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New Law AB 2257 Adds Independent Contractor Exemptions

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A new law has come to the rescue of a number of freelance professions by exempting them from the onerous requirements of AB 5, which required most independent contractors to be classified as employees in California. Governor Gavin Newsom on Sept. 1 signed AB 2257 as an urgency measure, so that it took effect immediately after it passed unanimously in both houses of the state Legislature. If you remember, AB 5 set a new standard for hiring independent contractors, requiring many to be reclassified as employees covered by minimum wage, overtime, workers’ compensation, unemployment and disability insurance. It created a…
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Cal/OSHA Conducts COVID-19 Sweeps, Proposes Huge Fines

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Cal/OSHA COVID-19 inspections and subsequent fines have caught some employers off guard. The agency has been conducting sweeps of employers in California to root out those who are not protecting their workers from COVID-19 exposure. Cal/OSHA has targeted companies in industries that have a heightened risk of exposure to the coronavirus, which resulted in 11 citations being issued. While Cal/OSHA has been inspecting facilities since April for COVID-19-related infractions, the recent sweeps are part of a new targeted and ongoing enforcement effort that California employers should be aware of. Cal/OSHA COVID-19 inspections & fines issued For an example of what’s at…
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Seven Tips for Prepping Your Home for Autumn

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As the temperature starts dropping and harsher weather looms in the coming months, now is the time to get your home ready. Taking steps now to protect your home and belongings can help you enter the new season worry-free, and you might save money in the process. We’ve compiled our top seven tips for prepping your home for Autumn. Prepping Your Home For Fall: Clean your furnace and switch out filters Check your furnace for soot, ignition problems, pilot-light health and the state of other components to make your home ready for fall. You should also clean up dust and…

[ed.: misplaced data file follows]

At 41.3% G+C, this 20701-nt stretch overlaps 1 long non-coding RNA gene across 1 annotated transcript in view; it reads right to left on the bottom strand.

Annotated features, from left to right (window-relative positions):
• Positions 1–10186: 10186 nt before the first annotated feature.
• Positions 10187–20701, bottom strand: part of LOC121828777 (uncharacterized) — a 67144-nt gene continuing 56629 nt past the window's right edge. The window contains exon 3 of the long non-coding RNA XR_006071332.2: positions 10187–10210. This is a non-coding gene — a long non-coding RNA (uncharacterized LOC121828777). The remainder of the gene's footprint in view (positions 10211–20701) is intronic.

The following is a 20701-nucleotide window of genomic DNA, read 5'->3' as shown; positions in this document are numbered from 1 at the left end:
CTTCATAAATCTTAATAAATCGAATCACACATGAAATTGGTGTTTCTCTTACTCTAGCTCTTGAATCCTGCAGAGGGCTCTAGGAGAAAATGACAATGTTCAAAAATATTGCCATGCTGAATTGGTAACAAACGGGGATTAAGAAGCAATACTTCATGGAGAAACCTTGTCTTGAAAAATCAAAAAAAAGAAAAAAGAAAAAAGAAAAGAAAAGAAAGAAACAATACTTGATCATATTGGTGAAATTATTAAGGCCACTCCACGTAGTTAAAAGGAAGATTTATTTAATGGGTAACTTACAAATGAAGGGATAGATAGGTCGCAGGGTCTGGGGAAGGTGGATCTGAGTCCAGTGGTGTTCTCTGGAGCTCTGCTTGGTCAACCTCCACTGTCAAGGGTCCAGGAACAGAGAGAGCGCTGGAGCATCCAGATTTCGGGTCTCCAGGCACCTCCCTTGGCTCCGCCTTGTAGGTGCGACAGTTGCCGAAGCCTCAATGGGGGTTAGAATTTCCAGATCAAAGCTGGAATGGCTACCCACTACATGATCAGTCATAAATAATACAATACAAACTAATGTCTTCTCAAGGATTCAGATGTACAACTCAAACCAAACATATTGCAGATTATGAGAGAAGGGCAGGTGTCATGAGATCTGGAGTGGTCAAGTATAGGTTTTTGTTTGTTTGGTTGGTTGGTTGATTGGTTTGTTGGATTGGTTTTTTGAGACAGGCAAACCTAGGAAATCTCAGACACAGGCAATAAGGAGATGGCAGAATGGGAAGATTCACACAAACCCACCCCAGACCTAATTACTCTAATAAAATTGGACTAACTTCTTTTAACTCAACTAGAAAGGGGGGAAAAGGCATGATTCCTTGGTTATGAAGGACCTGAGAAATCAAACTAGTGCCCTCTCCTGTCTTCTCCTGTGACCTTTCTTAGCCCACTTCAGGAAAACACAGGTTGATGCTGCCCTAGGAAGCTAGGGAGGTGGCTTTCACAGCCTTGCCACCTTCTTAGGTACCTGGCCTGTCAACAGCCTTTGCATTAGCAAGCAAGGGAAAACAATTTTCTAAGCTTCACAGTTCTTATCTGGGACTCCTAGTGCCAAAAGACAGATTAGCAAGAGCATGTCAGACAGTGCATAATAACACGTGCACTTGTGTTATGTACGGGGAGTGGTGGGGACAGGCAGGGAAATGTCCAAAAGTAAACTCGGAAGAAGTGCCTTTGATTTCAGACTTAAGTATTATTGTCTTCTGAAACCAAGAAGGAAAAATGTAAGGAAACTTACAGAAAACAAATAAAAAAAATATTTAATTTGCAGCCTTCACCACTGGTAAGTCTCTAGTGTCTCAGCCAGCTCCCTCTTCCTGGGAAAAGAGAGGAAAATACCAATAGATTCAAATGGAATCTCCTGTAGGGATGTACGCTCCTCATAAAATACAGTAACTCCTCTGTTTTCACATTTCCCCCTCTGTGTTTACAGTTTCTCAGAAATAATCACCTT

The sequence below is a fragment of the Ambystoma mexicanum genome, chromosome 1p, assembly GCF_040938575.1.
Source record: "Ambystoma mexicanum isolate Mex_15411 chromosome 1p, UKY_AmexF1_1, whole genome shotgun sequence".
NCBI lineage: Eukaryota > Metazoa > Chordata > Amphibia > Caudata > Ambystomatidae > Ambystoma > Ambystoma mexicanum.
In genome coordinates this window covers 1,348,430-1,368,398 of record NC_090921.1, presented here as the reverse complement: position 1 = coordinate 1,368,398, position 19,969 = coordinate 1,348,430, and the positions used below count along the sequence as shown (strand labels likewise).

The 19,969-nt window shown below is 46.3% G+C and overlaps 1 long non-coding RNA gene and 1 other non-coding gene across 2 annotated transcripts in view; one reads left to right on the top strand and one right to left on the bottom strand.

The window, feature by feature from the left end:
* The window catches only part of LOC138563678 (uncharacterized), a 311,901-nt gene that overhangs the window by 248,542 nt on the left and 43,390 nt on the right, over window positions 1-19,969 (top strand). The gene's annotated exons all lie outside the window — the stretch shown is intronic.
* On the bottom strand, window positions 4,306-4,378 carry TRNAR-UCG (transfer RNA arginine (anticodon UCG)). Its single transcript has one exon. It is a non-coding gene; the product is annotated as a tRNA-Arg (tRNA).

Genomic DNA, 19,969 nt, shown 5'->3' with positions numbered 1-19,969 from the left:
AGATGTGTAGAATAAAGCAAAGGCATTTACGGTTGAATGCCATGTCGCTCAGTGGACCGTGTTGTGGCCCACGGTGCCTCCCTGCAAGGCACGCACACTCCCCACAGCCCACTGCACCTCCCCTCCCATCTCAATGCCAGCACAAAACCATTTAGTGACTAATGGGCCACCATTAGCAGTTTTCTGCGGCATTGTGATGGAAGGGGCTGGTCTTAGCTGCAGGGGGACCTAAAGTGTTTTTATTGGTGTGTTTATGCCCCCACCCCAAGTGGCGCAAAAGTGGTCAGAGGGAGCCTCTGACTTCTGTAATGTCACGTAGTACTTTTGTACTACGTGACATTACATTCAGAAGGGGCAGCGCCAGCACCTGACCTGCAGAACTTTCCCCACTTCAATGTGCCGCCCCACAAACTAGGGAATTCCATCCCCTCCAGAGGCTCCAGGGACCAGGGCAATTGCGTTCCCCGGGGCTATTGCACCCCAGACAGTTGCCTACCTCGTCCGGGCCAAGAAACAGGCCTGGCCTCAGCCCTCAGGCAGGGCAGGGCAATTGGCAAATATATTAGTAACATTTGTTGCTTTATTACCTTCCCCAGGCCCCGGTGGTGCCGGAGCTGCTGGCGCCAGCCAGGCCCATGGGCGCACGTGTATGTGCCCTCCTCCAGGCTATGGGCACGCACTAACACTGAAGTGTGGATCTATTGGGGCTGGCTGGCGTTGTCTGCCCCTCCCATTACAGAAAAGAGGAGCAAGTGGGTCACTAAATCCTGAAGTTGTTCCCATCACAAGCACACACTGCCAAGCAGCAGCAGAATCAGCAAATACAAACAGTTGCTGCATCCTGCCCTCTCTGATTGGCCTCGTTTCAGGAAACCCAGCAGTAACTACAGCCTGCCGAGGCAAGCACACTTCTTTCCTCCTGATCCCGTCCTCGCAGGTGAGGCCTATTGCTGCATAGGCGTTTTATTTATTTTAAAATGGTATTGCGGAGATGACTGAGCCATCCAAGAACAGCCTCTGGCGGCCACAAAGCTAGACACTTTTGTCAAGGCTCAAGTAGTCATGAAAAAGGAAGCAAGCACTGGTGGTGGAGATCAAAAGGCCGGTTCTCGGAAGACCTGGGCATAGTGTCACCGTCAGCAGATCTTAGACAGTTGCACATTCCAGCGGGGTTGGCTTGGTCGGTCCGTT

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Focus on Your Health During the COVID-19 Outbreak

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Now more than ever you should make sure your body has the best fighting chance possible, and that means you should pay especially close attention to what you put into it and focus on your health during the COVID-19 crisis. Your body needs the right fuel to stay healthy, including a well-balanced diet and drinking plenty of fluids. The World Health Organization recommends that you eat a variety of fresh and unprocessed foods every day to get the vitamins, minerals, dietary fiber, protein and antioxidants your body needs. Drink enough water. Avoid sugar, fat and salt to significantly lower your…
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FSAs, HSAs Can Now Be Used for Non-Prescription Medications

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The recently enacted $2 trillion stimulus law aimed at providing financial assistance during the coronavirus outbreak also includes a key change on how health savings accounts and flexible spending accounts can be used. The Coronavirus Aid, Recover and Economic Stabilization Act, or CARES Act for short, reverses an Affordable Care Act rule that barred policyholders from using funds in HSAs and FSAs to pay for over-the-counter medications. Health Savings Accounts, known as HSAs, and Flexible Spending Accounts, known as FSAs, allow people to set aside pre-tax funds for medical costs, medical out-of-pocket and copays, as well as for the cost…